TikTok could be BANNED as Chinese app 'set to miss Trump's deadline for sale in the US'
TIKTOK is likely to miss the deadline imposed by President Donald Trump for the sale of its US operations, a failure that may lead to a ban of the Chinese app in the States.
The video app's parent company Byte Dance has not managed to secure a deal with big-money suitors Microsoft and Oracle ahead of the September 20 cutoff due to new Chinese regulations, Bloomberg reports.
The company likely needs beyond the US executive order ban to reach an agreement with either of the parties, the report said, citing inside sources.
A Chinese regulatory review ultimately halted proceedings, Bloomberg said.
ByteDance did not immediately respond to a request for comment.
TikTok was the world's most downloaded app in 2018 and 2019 but has recently faced mounting opposition in the US.
The Trump administration is seeking to ban the app unless Beijing-based ByteDance sells the app’s US assets.
Senior figures have cited potential a national security risk due to the vast amount of private data the app is compiling on US citizens.
Experts and policy-makers fear the company may be funnelling the data of US users to the Chinese government. TikTok denies the allegations.
"We are committed to protecting the privacy and safety of the TikTok community," a TikTok spokesperson said.
TikTok: Brief guide to the world’s most downloaded app
- TikTok lets users create and share short videos with music and camera effects
- The hit app is best known for short dance videos, lip-syncing clips, comedy sketches, and talent footage
- It is owned by Beijing-based ByteDance, founded by the entrepreneur Zhang Yiming
- The $200billion conglomerate acquired the Musical.ly app in 2017 and merged it with TikTok, bringing millions of new users
- By February 2019, TikTok and Douyin had been downloaded more than a billion times
- It was the most-downloaded app on the App Store in 2018 and 2019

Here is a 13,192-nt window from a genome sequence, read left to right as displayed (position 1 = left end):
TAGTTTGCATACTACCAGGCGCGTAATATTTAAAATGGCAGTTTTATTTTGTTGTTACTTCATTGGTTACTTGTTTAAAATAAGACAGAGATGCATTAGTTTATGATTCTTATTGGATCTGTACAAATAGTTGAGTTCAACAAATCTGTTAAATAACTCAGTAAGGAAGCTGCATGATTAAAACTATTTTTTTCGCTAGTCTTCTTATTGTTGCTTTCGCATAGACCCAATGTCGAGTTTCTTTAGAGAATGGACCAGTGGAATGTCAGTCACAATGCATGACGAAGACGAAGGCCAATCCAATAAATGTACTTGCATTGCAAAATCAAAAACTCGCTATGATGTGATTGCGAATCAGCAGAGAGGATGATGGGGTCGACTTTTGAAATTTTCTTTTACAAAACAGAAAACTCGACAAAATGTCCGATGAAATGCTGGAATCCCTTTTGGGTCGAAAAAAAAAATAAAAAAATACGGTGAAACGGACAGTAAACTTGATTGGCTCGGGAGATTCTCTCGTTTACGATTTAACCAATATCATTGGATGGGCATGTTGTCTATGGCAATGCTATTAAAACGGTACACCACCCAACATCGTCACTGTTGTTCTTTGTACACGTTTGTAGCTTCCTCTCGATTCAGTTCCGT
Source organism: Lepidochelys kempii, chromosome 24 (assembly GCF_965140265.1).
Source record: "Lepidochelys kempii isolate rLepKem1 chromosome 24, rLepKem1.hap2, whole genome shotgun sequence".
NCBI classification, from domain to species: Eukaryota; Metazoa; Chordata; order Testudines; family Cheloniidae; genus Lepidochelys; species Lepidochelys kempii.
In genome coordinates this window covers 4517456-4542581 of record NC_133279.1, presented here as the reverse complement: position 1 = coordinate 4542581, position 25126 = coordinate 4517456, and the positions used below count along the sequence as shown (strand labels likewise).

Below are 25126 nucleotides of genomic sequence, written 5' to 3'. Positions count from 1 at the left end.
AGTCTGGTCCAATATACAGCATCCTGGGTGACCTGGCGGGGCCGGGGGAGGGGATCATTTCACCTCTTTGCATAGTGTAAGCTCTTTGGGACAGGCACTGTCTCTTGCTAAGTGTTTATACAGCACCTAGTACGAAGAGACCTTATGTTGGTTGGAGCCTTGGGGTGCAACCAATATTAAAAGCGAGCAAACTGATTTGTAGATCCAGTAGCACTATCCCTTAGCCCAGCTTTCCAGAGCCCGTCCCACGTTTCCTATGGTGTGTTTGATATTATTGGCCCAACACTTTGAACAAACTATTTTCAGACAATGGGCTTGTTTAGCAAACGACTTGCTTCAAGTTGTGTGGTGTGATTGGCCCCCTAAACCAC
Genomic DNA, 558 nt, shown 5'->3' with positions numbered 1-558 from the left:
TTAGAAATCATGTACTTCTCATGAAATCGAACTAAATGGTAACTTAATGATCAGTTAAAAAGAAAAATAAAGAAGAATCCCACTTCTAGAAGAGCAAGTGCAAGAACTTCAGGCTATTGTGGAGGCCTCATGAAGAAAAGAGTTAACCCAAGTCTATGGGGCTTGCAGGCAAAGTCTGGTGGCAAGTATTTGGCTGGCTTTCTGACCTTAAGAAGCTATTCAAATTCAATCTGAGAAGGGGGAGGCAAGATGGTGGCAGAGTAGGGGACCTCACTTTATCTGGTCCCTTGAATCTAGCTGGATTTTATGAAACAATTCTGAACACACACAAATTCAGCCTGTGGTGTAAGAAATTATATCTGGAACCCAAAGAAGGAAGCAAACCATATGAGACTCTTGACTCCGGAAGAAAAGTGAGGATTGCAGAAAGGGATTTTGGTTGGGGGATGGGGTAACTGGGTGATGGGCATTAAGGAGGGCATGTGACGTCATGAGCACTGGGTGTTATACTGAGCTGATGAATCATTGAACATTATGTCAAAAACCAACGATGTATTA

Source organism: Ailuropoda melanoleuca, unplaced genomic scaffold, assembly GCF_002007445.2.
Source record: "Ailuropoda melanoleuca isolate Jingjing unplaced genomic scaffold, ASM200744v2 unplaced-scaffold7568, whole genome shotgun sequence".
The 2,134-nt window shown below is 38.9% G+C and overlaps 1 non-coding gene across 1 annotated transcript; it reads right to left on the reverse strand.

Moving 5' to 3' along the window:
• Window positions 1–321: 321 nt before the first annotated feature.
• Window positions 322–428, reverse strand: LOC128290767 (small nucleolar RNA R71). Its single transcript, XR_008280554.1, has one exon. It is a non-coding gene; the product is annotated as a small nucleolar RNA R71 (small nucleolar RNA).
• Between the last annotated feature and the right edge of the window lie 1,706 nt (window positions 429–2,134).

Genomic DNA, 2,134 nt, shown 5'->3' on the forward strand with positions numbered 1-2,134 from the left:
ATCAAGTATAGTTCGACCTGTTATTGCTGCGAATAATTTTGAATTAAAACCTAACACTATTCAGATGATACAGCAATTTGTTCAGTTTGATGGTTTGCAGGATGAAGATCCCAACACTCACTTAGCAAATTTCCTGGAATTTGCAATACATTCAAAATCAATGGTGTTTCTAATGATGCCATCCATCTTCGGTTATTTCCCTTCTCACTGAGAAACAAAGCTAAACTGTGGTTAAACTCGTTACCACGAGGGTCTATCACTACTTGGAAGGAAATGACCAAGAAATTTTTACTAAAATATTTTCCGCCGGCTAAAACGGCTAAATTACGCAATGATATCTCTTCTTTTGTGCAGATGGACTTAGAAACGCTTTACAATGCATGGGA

- Cyber experts have expressed concern over ByteDance's alleged links to the Chinese government
- The Department of Defense has urged its employees to avoid using the app over national security concerns
- TikTok says it does not and would not share user data with the Chinese government
"We have never given any US user data to the Chinese government nor would we do so if asked."
Trump's executive order, signed last month, will ban TikTok on September 20 if ByteDance doesn't sell up.
"The spread in the United States of mobile applications developed and owned by companies in the People's Republic of China continues to threaten the national security, foreign policy, and economy of the United States," the executive order reads.
"At this time, action must be taken to address the threat posed by one mobile application in particular, TikTok."
Several tech companies have been linked to a TikTok buy-out, including Microsoft and Twitter.
In other news, a horrifying clip of a man committing suicide has gone viral on TikTok this week.
TikTok was last month caught collecting private user data for over a year in a brazen breach of Google app rules.
TikTok has said it has tens of millions of US users and hundreds of millions of users worldwide.
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